Diverse elements collide peacefully and quite pleasantly on Soft Enterprise, the latest effort from San Antonio songwriter Mike Chapa's Whiskey Ships project.
As on his first album (2010's Love Aqueduct), we get power chords, meandering keys, surf vibes, hand claps, and a deadpan delivery reminiscent (but not wholly indebted to) Ben Gibbard's early Death Cab for Cutie work or some of Stephen Malkmus' better stuff. Unlike Love Aqueduct, in which he went at it alone, Soft Enterprise finds Chapa working with a full band and the product is deeper, more complex in musical movement, and boasts more of a full-band feel. The strong improvements in polish and textural poignancy can also be attributed, in part, to engineer and longtime Buttercup collaborator Salim Nourallah. Of course, recruiting John Dufilho (Apples in Stereo, Deathray Davies), a veteran of the indie fringes, as producer certainly didn't hurt. Chapa refers to the difference between the two albums as a maturation process.
"Most of the songs [in Love Aqueduct] I had saved up for years, and I had demos recorded of all of them, so it was really about trying to get it done in the most affordable and fastest way possible," Chapa said. "We literally recorded and released it within two months."
On the other hand — and this will be obvious to almost any listener — Soft Enterprise, rather than a repository for musical odds and ends, has a definite center and is "based more around simple pop grooves and hooks."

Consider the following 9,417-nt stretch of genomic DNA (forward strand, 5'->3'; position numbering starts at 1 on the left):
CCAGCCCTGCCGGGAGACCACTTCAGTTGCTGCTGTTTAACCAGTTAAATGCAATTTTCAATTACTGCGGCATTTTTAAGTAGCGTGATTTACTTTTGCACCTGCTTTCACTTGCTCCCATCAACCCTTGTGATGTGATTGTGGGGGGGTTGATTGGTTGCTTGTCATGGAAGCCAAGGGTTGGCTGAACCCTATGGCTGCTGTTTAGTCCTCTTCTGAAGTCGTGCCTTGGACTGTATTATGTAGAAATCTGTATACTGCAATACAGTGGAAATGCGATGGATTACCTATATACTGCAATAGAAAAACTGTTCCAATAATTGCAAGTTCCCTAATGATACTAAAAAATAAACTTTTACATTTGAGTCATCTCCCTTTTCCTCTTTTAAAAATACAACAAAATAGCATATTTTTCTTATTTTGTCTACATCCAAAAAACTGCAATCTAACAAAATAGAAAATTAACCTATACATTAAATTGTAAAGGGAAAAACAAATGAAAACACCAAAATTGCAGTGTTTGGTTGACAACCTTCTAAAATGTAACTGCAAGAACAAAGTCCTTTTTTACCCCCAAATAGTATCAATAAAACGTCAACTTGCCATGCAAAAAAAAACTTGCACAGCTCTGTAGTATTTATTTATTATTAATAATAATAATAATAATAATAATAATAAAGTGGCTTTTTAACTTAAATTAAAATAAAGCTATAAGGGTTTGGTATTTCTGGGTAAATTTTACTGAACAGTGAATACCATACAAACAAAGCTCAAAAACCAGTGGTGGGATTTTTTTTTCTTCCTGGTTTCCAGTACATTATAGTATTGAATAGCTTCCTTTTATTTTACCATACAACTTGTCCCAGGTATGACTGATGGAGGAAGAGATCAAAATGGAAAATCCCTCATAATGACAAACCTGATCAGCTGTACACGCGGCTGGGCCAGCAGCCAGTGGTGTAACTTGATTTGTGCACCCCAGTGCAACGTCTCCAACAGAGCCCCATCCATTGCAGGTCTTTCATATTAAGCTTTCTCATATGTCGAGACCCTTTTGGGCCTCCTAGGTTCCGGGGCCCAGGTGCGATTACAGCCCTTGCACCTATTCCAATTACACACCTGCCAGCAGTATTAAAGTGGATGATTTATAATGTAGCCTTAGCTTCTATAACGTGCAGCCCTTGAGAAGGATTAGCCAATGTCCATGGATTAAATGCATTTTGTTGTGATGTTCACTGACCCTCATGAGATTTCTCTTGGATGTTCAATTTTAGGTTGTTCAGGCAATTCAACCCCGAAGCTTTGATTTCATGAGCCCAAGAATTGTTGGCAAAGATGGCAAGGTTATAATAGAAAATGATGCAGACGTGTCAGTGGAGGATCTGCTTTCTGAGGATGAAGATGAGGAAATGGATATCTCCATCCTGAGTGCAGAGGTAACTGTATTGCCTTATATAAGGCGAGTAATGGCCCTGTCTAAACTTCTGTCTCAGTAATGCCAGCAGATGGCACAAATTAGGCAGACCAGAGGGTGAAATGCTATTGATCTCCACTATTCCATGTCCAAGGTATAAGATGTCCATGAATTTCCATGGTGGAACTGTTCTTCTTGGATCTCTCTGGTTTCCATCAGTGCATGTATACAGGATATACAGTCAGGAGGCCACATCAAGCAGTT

"I also put more thought into the lyrics this time around, and I made sure that every song had a story to tell," Chapa said. "Most of the songs are about the end of a marriage and trying to get across the bridge to something better."
These are sweet and patient songs with dull teeth, perfect for your living room, endearing for their candor and for the apparent disregard for current musical trends that they exude. Chapa is a veritable master at creating songs that exist somewhere between catchy and melancholy, without being conspicuously labored over or dramatic. There is a bygone earnestness in craftsmanship and (almost) garage pop quality in the songs on Soft Enterprise, which carry it through multiple spins far better than I would have expected after my initial listen.
Through all the ponderous guitar movement and percussive swirls and bounds, there's a lingering honky-tonk aftertaste to the songs on Soft Enterprise that — for my money — is nothing but a strong argument to catch the group's album release show on September 8 at the "new and improved" Boneshakers. This will be the band's first show since April. "Our bass player James Land [River City Playboys] stepped aside in early May to fight leukemia," Chapa said. "He's on his last round of chemo, and hopes to make a return to teaching and the band in the fall." Brant Sankey from Suzy Bravo and The Soul Revue will fill in on bass for the CD release.
10pm Sat, Sept 8
Boneshakers Bicycle Pub
306 Austin Street
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